Can you explain why it's within Congress's powers to ban late-term abortions, but not picketing at funerals?
5.25.2006 11:08pm
Rick Shmatz (mail):
maybe it's the enforcement clause of the 14th.
5.25.2006 11:27pm
AF:
Um no. See City of Boerne.
5.25.2006 11:37pm
TallDave (mail) (www):
But will we be allowed to picket the funeral of Congressional accountability?
5.26.2006 12:04am
Frank Drackman (mail):
In Georgia I can't buy a Beer on sunday, but I can protest a dead soldiers funeral? There oughta be a law.....
5.26.2006 12:23am
cathyf:
What's the saying? The cure for obnoxious speech is more speech? There is a network of harley owners who go to military funerals and provide a motorcycle escort which just happens to be noisy enough to drown out any shouters. I suppose Congress could appropriate some funds for gas money for them, but they'd probably turn it down. :-) A congressional resolution proclaiming our thanks to the harley brigade wouldn't be unconstitutional, would it?

cathy :-)
5.26.2006 1:08am
John Jenkins (mail):
Frank, many states have passed such a law, including here in Oklahoma, but that law is constitutionally infirm as it engages in viewpoint discrimination (protestors aren't allowed, but supporters would be). I expect that most state statutes are equally infirm (most notably by including restrictions on protests near roadways on the basis of content).
5.26.2006 1:18am
Dave Hardy (mail) (www):
Forget about a network of Harley owners. The only real cure is Scorched Earth Party, which recognizes the proper application of lead pipes to problematic groups.
5.26.2006 1:26am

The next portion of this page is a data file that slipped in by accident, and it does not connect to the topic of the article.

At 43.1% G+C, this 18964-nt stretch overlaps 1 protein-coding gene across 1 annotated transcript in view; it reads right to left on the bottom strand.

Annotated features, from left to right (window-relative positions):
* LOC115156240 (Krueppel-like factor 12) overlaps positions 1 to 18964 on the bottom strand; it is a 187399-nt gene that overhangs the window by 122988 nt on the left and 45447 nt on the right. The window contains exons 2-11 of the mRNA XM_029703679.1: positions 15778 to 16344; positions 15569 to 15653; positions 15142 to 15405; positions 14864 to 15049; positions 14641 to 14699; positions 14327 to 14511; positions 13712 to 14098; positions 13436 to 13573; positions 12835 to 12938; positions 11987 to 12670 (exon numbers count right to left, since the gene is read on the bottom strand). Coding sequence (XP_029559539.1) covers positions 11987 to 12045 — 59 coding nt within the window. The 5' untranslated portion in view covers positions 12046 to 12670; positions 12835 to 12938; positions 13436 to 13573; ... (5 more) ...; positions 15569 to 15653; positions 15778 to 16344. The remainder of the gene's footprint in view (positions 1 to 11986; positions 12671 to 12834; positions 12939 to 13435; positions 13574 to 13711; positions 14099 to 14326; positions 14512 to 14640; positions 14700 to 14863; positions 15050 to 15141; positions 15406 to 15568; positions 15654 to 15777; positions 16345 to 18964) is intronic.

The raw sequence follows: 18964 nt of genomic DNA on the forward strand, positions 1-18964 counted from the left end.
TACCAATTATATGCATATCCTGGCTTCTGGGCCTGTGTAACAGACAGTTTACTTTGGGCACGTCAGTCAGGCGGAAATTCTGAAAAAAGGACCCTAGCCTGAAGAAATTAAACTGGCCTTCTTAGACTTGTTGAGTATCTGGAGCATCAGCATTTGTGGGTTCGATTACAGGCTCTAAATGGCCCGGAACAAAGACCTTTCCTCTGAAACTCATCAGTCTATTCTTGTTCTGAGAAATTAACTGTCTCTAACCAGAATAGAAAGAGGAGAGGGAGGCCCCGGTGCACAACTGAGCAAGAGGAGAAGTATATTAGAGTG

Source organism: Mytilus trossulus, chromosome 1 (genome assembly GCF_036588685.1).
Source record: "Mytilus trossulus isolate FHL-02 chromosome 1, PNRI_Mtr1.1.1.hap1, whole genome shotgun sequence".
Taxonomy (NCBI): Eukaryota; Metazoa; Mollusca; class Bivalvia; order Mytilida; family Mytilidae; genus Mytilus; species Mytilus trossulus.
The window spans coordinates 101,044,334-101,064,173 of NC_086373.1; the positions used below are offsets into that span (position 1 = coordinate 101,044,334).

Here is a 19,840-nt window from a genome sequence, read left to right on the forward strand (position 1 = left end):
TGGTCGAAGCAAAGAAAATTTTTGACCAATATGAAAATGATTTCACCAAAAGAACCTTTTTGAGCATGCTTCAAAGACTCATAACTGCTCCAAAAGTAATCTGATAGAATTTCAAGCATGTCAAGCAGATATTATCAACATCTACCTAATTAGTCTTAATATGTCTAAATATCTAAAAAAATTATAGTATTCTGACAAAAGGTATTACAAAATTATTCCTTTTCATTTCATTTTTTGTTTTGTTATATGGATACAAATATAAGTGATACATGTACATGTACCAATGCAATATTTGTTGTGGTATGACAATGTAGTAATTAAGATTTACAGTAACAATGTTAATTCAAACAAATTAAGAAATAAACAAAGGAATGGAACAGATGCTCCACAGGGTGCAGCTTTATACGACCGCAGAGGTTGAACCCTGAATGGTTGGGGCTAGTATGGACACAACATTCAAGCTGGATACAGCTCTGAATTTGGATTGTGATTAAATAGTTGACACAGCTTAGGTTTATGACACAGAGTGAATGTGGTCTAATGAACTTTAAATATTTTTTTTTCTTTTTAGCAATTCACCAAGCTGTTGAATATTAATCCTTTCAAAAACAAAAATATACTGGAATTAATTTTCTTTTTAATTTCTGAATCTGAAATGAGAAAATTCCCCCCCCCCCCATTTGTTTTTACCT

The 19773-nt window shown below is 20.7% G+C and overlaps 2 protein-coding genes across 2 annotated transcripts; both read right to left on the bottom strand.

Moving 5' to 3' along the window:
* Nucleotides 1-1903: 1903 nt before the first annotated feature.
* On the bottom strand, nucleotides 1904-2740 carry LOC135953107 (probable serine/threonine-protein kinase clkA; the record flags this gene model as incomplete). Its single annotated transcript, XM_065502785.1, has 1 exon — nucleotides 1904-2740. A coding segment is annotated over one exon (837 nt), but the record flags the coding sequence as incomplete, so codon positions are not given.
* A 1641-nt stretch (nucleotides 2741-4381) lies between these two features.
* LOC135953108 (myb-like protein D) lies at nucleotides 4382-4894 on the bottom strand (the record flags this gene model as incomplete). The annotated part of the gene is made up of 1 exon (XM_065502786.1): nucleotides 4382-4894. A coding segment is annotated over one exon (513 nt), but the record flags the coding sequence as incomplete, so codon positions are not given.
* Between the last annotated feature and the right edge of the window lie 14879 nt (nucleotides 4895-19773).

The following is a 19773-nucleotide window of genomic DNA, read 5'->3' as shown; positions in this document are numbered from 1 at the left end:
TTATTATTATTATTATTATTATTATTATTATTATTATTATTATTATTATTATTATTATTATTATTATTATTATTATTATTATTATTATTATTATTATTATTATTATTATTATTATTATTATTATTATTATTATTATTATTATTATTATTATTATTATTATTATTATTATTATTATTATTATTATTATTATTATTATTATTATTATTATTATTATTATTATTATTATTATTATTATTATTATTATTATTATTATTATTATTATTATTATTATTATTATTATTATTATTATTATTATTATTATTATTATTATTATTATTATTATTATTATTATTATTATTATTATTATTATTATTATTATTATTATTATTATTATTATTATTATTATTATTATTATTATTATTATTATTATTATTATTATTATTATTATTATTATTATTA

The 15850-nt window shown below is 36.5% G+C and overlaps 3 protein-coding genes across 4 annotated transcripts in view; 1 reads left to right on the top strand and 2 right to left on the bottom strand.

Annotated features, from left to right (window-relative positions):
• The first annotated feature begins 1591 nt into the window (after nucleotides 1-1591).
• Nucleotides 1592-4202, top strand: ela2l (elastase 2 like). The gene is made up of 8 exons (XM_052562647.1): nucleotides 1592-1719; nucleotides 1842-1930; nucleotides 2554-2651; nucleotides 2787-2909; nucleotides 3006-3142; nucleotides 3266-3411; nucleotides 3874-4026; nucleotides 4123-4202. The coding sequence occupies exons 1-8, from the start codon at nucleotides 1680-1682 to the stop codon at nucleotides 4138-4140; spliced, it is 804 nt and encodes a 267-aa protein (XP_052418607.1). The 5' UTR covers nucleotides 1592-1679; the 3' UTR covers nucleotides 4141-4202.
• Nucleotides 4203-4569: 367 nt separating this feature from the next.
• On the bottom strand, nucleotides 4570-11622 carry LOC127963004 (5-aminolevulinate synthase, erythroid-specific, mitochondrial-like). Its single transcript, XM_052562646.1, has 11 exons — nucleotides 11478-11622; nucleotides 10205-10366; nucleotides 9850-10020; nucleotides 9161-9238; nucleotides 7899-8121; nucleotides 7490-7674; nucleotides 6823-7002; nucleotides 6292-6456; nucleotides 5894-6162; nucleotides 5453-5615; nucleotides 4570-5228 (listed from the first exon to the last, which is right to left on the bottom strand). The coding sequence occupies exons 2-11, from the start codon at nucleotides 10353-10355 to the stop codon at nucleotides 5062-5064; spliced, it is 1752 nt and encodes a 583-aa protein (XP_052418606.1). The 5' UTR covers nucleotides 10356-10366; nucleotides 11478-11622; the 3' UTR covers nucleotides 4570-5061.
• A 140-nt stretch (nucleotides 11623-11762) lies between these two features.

jaed (mail) (www):
I'm not sure why a law against picketing funerals (other than funerals at national cemeteries) would be unconstitutional, while the Freedom of Access to Clinics act (which banned picketing within a certain distance of abortion clinics) is constitutional. The only argument I can come up with is that there's a constitutional right to abortion but not one to bury your loved ones in peace, which... well, I can see the reasoning, but it seems pretty twisted.

Anyone?
5.26.2006 2:32am
Mike BUSL07 (mail) (www):
FXKLM, The CC has over the past 7 decades been a monster of varying proportions. I don't think it's wise to enable its continued monstrosity - even for a decent cause like this. The clause is only meaningful if it can be defined and limited accordingly. There is always some widget that crosses state lines to be sold, be it the casket, the wood, or the proverbial nail in the coffin. But that's all a bit much, really.
5.26.2006 3:36am
Aultimer:
cathyf -

We're called the Patriot Guard Riders (patriotguard.org) and we don't all ride Harleys, or even motorcycles. House resolution 731 already did as you suggest. We go to every KIA funeral we're invited to attend - whether there are protestors or not.

As a libertarian, I do think more speech is generally the right answer to offensive speech. The reason I support this law is that effective counter-speech further disrupts the funeral. Quiet protest, however vile, remains legal and so does lining up enough bikers and flags to block the offensive speech from greiving families.
5.26.2006 9:44am
Thorley Winston (mail) (www):

What's the saying? The cure for obnoxious speech is more speech?


It's a funeral, not a public forum.
5.26.2006 12:54pm
Eugene Volokh (www):
The cemetery isn't a public forum. But as a constitutional matter, public sidewalks on city streets are traditional public fora, whether outside a cemetery, outside a residence, outside an abortion clinic, or anywhere else.
5.26.2006 2:42pm